As teenage boys, we used to play the board game Risk. It’s about world domination (in France it’s called “La Conquête du Monde”), and the winner is usually the one who takes over the most valuable countries.
Risk is still on sale: I saw a set just the other day. For a moment I was taken back to sweaty living rooms and fierce arguments about moving the pieces around.
I’ve no idea if the young Ivan Glasenberg was a Risk devotee. I like to think he was, that he first learned the techniques that have seen him build his company, Glencore, into a mining and commodity giant while hunched up over a piece of cardboard.
Certainly, in the way he has stalked the globe, amassing an empire in metals, cereals, coal and oil, Glasenberg exhibits all the hallmarks of a testosterone-fuelled Risk aficionado. A tough-talking South African accountant, Glasenberg is someone who does not appear to know the meaning of the word “enough”.
Glencore was originally Marc Rich & Co, the Swiss commodity firm run by the late Marc Rich. (He was a fugitive from the US, where he was wanted for tax evasion and sanctions-busting, but was later pardoned by President Bill Clinton). From there Glencore grew to become one of the largest companies in the world.
Glasenberg took it to new heights, merging with the mining colossus Xstrata and, in 2011, listing on the stock market in London’s biggest-ever flotation. And he didn’t stop there: despite still absorbing the £42bn purchase price for Xstrata, he proposed merging with another miner, Rio Tinto, only for his approach to be rejected.
Along the way he made himself spectacularly wealthy. His share stake was worth more than £6bn. And it wasn’t just him: five other top executives of Glencore became billionaires when it floated, and dozens more were made into multi-millionaires. The banks involved shared a whopping $258m (£168m) in fees.
No matter that in other circles the company aroused controversy, with charities lining up to accuse it of acquiring too much of the planet’s precious natural resources, exploiting local, cheap labour and trading with some of the world’s most disreputable regimes.
Now, though, the behemoth has been felled. The downturn in China and the fall in commodity prices have left Glencore nursing debts of $30bn. One of the metals worst affected is copper. It’s reckoned that every 10 per cent reduction in the price of the metal accounts for $1bn of Glencore’s profits.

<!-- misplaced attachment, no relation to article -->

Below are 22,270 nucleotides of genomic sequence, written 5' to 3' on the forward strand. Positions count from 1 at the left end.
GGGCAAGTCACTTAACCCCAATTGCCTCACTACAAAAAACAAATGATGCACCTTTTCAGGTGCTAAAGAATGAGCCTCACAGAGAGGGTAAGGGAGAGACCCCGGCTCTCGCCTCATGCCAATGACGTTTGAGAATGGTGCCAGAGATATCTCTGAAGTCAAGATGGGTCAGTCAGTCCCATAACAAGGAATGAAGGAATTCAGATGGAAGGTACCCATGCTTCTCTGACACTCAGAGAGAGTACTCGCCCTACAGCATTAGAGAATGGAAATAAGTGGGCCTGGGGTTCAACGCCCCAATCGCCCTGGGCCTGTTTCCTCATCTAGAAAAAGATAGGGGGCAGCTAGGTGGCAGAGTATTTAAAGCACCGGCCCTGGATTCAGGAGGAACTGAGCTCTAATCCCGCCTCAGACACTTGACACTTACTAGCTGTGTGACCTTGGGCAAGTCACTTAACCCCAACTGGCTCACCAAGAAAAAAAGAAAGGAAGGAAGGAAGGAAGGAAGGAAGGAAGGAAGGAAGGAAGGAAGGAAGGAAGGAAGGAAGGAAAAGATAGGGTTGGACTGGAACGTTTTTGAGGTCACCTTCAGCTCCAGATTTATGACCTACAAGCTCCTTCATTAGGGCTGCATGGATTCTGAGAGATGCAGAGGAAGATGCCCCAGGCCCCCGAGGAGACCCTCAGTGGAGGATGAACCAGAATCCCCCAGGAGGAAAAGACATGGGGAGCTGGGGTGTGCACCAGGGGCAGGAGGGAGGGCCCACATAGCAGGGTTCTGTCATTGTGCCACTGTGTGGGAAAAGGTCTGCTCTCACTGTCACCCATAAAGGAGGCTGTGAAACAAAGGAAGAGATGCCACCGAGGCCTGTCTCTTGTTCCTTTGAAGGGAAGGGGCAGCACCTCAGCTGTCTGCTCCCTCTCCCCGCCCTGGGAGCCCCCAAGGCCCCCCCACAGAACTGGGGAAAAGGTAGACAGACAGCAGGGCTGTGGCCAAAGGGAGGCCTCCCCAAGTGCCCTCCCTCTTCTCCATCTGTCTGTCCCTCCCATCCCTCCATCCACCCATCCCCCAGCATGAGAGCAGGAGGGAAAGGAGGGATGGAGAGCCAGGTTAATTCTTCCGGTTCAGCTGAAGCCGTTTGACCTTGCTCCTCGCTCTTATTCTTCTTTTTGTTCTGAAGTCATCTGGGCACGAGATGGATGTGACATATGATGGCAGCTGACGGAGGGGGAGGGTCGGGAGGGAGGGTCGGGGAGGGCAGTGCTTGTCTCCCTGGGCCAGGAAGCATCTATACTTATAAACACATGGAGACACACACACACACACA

Glasenberg, who does not like being told what to do by anyone, has had to bow to shareholder pressure and agree to reduce the size of the company’s borrowings. The shares are the worst performers on the FTSE100 index this year, and have more than halved since May – his own stake is down more than £4bn. Meanwhile, to rub salt into Glasenberg’s gaping wound, hedge funds have made fortunes betting the shares would fall further. In one scenario, drawn up by one of the banks, they crash completely, becoming worthless as commodity prices tumble.
Glencore’s crisis is of its own making. Glasenberg and his colleagues built a company that was so big and diverse as to be impervious to falling commodity prices – or so they believed. They did not just mine metals, they traded them as well. They operated across life’s necessities – commodities that would always be in demand, providing insurance against falls elsewhere. They thought they could defy the economic cycle, putting their faith in the “super-cycle” and maintaining that prices would go on climbing forever.
Unfortunately, as they drove Glencore towards becoming bigger than many nation states, they reckoned without the second biggest economy on Earth taking a turn for the worse.
Glencore’s inability to see that world prices were set at the very least for a correction, if not a drop, plus its dependency on China to keep motoring is a puzzle. Glasenberg earned his reputation within the organisation as a star coal trader. He made his move on Xstrata just when the markets started to turn. They’ve been heading in that same direction ever since, helped by a downturn in demand in China.
Normally, Glasenberg’s calculations are accurate. Years ago, I went to Zug in Switzerland, hoping to interview Rich. I was looking into an aluminium scam in London and Rich’s involvement was suspected.
Rich would not see me. But one of his henchmen did. He asked why I was so interested in aluminium – it was so passé. When I asked what should I be focusing on, he replied: “Copper. Six months from now, make a note of where the copper price is.” Six months to the day, the news headline was “Copper reaches all-time high – suspected buying by Marc Rich”.
By buying up a large proportion of the world’s stock of a commodity, Glencore is able to influence the price, determining how much should be available to buy and ensuring demand stays tight, and profits high. The fact that the commodity might be a much-needed metal or a staple food and people could be unemployed or starving is not the company’s concern.
Glencore’s stranglehold was illustrated perfectly by the moves it took to curb its debt mountain. One was the suspension of mining for 18 moths at Mopani in Zambia, and Katanga in the Democratic Republic of Congo. These are enormous plants – Glencore employs 8,000 at Mopani and 5,000 at Katanga. It’s uncertain what will happen to these jobs in the interim.
Glencore continues to mine copper elsewhere. Because the halt meant 400,000 tonnes of copper would not be coming on to the market, the price of the metal rose, and with it Glencore’s much-battered shares. They rose 7 per cent when details of the restructuring – which also included not paying investors a dividend – were announced.
Glasenberg, like so many before him, succumbed to his own publicity. But he forgot the most basic rule of all: that prices can go down as well as up. Even the best players at Risk, have to suffer the throw of the dice. In short, as a commodities man he reaped what he sowed.